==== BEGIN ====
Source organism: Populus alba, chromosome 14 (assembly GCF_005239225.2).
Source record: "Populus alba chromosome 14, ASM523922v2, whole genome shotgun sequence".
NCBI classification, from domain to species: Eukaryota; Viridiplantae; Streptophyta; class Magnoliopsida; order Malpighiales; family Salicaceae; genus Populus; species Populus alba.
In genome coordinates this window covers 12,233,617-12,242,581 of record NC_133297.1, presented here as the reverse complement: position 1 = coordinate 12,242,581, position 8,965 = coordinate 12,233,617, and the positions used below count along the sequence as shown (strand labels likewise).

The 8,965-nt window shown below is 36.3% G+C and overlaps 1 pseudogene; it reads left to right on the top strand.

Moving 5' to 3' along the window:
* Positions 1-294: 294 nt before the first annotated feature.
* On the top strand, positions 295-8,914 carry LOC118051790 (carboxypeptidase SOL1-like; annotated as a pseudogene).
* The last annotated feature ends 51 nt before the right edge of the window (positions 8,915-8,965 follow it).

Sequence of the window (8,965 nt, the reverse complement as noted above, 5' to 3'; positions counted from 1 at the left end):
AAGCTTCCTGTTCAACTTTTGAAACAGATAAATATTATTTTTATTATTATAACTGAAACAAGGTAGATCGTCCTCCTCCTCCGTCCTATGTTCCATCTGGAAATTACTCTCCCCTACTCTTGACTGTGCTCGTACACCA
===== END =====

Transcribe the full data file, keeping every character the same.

Source organism: Populus alba, chromosome 14 (assembly GCF_005239225.2).
Source record: "Populus alba chromosome 14, ASM523922v2, whole genome shotgun sequence".
NCBI classification, from domain to species: Eukaryota; Viridiplantae; Streptophyta; class Magnoliopsida; order Malpighiales; family Salicaceae; genus Populus; species Populus alba.
In genome coordinates this window covers 12,233,617-12,242,581 of record NC_133297.1, presented here as the reverse complement: position 1 = coordinate 12,242,581, position 8,965 = coordinate 12,233,617, and the positions used below count along the sequence as shown (strand labels likewise).

The 8,965-nt window shown below is 36.3% G+C and overlaps 1 pseudogene; it reads left to right on the top strand.

Moving 5' to 3' along the window:
* Positions 1-294: 294 nt before the first annotated feature.
* On the top strand, positions 295-8,914 carry LOC118051790 (carboxypeptidase SOL1-like; annotated as a pseudogene).
* The last annotated feature ends 51 nt before the right edge of the window (positions 8,915-8,965 follow it).

Sequence of the window (8,965 nt, the reverse complement as noted above, 5' to 3'; positions counted from 1 at the left end):
AAGCTTCCTGTTCAACTTTTGAAACAGATAAATATTATTTTTATTATTATAACTGAAACAAGGTAGATCGTCCTCCTCCTCCGTCCTATGTTCCATCTGGAAATTACTCTCCCCTACTCTTGACTGTGCTCGTACACCA